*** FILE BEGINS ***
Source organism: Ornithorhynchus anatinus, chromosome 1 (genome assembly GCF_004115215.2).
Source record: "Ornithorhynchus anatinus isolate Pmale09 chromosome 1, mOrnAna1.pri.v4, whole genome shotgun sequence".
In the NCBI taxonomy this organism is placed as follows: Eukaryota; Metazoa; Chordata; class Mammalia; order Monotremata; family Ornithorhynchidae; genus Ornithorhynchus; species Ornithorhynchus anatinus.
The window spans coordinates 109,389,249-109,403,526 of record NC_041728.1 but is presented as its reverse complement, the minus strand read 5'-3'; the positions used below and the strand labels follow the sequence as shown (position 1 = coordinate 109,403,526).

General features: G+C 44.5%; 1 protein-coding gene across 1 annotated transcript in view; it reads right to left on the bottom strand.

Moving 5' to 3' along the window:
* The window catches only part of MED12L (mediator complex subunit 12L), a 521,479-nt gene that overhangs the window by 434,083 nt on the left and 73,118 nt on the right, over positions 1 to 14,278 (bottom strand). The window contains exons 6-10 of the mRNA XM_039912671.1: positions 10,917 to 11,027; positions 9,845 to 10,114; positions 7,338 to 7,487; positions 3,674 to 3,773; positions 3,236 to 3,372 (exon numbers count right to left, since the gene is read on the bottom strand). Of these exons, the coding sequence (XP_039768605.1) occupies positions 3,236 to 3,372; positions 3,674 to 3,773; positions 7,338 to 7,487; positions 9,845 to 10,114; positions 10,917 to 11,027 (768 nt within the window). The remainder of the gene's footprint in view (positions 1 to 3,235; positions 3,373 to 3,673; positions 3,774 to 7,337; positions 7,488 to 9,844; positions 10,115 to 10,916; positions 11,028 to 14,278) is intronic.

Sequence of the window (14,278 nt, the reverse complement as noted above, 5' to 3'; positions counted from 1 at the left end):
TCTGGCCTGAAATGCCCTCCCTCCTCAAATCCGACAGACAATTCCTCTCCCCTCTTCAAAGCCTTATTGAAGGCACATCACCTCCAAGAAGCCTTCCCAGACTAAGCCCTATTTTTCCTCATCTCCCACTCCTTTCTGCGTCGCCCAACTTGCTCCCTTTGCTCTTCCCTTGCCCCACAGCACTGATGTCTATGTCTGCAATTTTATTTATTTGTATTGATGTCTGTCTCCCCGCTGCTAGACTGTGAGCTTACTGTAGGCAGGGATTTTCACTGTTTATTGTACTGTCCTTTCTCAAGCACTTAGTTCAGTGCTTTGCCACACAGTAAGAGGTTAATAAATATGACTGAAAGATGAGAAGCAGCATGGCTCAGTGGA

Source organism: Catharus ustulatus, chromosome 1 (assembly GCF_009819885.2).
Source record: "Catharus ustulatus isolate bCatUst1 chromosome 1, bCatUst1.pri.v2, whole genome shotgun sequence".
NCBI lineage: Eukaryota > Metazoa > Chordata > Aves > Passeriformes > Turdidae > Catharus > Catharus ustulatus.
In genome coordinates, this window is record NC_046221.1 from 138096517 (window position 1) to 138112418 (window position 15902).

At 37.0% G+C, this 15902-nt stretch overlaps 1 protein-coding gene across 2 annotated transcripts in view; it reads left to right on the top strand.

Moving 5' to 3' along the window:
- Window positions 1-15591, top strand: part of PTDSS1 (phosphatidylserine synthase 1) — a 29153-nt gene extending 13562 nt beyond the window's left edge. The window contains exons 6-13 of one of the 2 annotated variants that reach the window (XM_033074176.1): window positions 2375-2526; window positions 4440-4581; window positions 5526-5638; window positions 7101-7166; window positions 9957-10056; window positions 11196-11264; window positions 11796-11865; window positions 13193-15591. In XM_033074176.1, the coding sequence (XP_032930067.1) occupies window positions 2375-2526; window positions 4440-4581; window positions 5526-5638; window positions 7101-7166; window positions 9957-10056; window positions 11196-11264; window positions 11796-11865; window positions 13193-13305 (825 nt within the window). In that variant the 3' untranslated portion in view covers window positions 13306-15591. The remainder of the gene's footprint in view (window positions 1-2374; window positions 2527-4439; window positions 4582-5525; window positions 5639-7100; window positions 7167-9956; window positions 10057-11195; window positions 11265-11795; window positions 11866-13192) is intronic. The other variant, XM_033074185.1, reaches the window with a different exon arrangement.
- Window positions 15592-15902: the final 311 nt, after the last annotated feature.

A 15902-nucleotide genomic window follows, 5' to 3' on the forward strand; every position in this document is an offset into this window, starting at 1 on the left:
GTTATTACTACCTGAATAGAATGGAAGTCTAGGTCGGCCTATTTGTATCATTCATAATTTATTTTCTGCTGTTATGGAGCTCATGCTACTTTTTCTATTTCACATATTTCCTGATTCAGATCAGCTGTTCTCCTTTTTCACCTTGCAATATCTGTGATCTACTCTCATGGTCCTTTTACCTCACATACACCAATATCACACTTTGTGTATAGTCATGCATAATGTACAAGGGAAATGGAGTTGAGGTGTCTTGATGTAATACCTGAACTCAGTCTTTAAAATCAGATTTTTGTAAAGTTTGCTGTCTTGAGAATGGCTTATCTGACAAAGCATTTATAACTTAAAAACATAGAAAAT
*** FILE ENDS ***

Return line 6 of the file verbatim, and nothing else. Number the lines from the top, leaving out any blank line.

Moving 5' to 3' along the window: